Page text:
reasonable analysis is made of the whole periods in the history of science, the
fact that science brought much innovation to mankind cannot be denied.
Throughout the history of science, one could see attempts by scientists to
exhaust all that are practicable as far as our world of reality is concerned.
But these achievements of science have not been without problems.
Denis sees the problem as a turning point in those advancements of science. He
traced back the foundation of scientific evolution and its social impact to the
late 19th and early 20th centuries. For instance, in the
year 1905, Einstein came up with his theory that mass could be converted into
energy. Within the camp of the scientists, some doubts were raised as to the
possibility of this theory. But 40 years later, his theory was confirmed when
Hiroshima and Nagasaki were destroyed by atomic bomb.
In the 1950s,
scientists were bent on constructing nuclear weapons. Weapons of war became
more sophisticated with an increasing hope that no one would be foolish enough
to use them adversely. But unfortunately, as hopes were rising towards what
science could offer as good, there was a corresponding increase in
disillusionment. At this point, one stands to ask where mankind was going in
the 1970s. This boils down to the fact that one-fifth of the world’s political
manpower was (and is still) employed for military purposes. As this was
foreseen as something more deadly than life giving, some moves were made to the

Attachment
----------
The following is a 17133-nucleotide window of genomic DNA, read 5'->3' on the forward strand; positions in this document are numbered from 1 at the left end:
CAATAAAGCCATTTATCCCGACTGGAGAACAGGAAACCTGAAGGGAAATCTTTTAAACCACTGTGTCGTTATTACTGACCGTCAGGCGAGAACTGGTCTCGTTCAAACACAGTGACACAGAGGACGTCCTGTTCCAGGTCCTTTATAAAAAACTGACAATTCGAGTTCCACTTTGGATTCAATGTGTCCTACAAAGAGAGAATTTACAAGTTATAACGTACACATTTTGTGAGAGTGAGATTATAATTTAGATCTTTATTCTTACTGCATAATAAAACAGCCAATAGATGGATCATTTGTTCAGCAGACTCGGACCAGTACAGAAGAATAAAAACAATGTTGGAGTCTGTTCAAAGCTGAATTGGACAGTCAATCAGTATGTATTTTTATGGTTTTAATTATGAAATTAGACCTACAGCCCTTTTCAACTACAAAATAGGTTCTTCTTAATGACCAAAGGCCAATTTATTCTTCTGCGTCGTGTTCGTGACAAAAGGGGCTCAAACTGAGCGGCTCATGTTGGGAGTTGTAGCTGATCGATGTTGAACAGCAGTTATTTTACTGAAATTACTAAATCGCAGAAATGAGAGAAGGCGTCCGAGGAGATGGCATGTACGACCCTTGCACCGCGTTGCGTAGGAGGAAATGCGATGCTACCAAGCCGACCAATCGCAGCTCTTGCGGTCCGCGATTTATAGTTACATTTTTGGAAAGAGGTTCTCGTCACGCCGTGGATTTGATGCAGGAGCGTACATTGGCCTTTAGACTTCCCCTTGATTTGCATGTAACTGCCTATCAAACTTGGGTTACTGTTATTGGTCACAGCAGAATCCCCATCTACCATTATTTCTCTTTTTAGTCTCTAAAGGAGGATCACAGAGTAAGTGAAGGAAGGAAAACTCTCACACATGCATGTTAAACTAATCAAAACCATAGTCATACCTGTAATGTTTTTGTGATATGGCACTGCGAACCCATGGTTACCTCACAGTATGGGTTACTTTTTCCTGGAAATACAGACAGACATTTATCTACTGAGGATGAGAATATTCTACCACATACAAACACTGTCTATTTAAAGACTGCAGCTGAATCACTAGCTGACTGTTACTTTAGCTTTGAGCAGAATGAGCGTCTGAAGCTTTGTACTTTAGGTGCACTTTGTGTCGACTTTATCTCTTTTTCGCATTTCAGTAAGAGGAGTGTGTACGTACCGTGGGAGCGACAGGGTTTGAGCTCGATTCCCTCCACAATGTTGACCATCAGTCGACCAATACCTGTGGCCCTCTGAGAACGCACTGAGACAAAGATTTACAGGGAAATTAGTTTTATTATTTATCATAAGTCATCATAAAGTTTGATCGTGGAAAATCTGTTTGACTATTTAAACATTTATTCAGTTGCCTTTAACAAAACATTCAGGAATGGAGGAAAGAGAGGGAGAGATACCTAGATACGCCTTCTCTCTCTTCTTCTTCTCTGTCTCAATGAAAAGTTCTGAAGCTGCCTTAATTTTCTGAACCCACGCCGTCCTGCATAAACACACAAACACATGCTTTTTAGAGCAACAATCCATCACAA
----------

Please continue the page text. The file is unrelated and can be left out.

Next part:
imminent excesses. Many countries engaged in the formation of groups to arouse
social and moral conscience among scientists, one of which was the British
society for social responsibility in science. All these groups were put up
because of the fact that a single misuse of science anywhere is likely to
attract its own heavy repercussions. The extent to which these groups in
different countries could go was immediately seen. They could not achieve much,
and the reason was quite obvious: a country tries to out do the other in the
production of weapons, at least for defence purposes. This situation leads to a
kind of dominos effect. Alexander demonstrates this with the production of
If one country is going to
attack the other with biological weapons, one needs to know how to defend
oneself. And to defend oneself, one needs to know how the weapons work. And to
know how they work, one equally needs to make them. Since the individual has